Tuesday, 29 April 2014


CLICK ON  THE FOLLOWING LINK: http://iatefl.britishcouncil.org/2014/sessions/2014-04-04/pearson-sig-event-v2

Test Teach Test

What tools do teachers currently have at their fingertips to be able to objectively and accurately measure a student’s level of English? How can teachers identify what they need to focus on in order to help students make progress? How can they test their students again using the same standard assessment to see the impact of their teaching on students’ progression?
Currently, teachers often use self-prepared tests that they need to create and grade themselves, which is very time intensive and difficult to replicate. The alternative is to use practice tests from internationally recognised tests which are not self-scoring, or for students to take high-stakes tests, which is not a cost-effective solution to use solely as a progress measure, or informative about remediation.
In this session, David Hill, item writer for Progress, Pearson’s new and innovative all skills test, and Antonia Clare, author of Speakout, will discuss the merits of using an automated testing tool like Progress to objectively and accurately assess students’ competence and progress across a given course. They will look at how teachers can use the results from this test and apply them in a classroom setting with a coursebook to inform teaching and learning and improve learning outcomes.
[Please Note: There is a gap in this video between 17:57 and 19:46. Please fast-forward at this point in the video]

Tuesday, 8 April 2014


   I have elected to incorporate multimedia into the  curriculum by using
    my website  http://saponar.blogspot.com  to create an online course
   which is tailored on my students needs.   The primary benefits of
   this methodology are to:
- Develop a community of learners through online activities, like videolessons and interactive tests and quizzes (http://quizlet.com)

- Help students visualize concepts more easily, with dynamic mindmaps (http://ExamTime.com)

- Provide authentic assignments, like reading a CNN article on "virtual reality", followed by a video and a discussion in class

- Enhance accessibility, ie. absent students can keep up to date on what we have done in class

- Encourage collaboration and feedback (http://socrative.com)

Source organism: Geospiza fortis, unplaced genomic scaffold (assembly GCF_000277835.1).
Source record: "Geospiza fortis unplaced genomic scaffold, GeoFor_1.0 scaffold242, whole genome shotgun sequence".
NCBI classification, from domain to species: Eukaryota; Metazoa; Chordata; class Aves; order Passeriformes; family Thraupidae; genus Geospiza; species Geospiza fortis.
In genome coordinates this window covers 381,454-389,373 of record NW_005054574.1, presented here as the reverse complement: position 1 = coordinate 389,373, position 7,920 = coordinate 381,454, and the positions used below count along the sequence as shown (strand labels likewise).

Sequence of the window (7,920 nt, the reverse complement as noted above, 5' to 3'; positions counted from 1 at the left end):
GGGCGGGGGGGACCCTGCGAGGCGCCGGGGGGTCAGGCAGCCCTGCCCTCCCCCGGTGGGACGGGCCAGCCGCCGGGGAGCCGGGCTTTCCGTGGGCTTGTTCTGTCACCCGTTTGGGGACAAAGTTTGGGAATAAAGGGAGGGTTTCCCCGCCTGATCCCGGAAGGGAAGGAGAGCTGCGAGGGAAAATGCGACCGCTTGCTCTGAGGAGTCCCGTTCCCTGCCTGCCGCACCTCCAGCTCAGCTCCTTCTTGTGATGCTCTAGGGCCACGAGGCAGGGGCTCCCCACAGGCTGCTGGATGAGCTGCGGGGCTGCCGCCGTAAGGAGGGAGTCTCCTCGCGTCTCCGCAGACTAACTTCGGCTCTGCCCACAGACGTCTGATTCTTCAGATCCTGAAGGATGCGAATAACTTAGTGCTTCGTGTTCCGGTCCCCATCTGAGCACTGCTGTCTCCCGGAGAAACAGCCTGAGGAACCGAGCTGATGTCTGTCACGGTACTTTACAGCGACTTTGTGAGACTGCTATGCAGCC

- Help students document and present their learning through authentic assessments


Using multimedia has proved to have many advantages:
- Multimedia in class boosts motivation and self esteem.  Students take pride in learning new technology and enjoy using it in a creative way

- Students enjoy the instant feedback of multimedia and the relevance to their everyday lives

- Using multimedia gives students active, participatory roles in the classroom. They make decisions and control technology

- Multimedia encourages students to collaborate, hence develop teamwork and learning skills from their peers

- While using multimedia students often think more critically about their own progress and abilities

- Presentation is just as crucial as the content.  It is important for students to express themselves 
through video, audio or animation. Students can learn these design skills through first hand experience with educational multimedia.

Incorporating multimedia into my classes has also helped me adopt engaging teaching/learning approaches such as:
1. Collaborative learning:  Digital collaboration in learning activities is a fun, engaging way to learn that prepares students for success in the  work place.
2. Competency Based Learning:  This approach allows students to advance at their own pace, based on their ability to master a skill or competency. I have tailored my online course saponar.blogspot.com to meet different learning abilities; this has lead to more successful student outcomes.
3. Social Learning:  Many of today’s digital learning tools and techniques incorporate a social element: blogs, Facebook, etc.
4. Flipped Teaching and Learning:    Although the "Flipped" method of  instruction is not a revolutionary approach (it is rather relabeling of many existing and accepted teaching strategies),  it has definitely proved to be a successful and fun way to teach and learn: removing the traditional class teaching from the process has freed up time for both teacher and student, allowing everyone to get on with in-depth, creative projects that are driven by personal interests.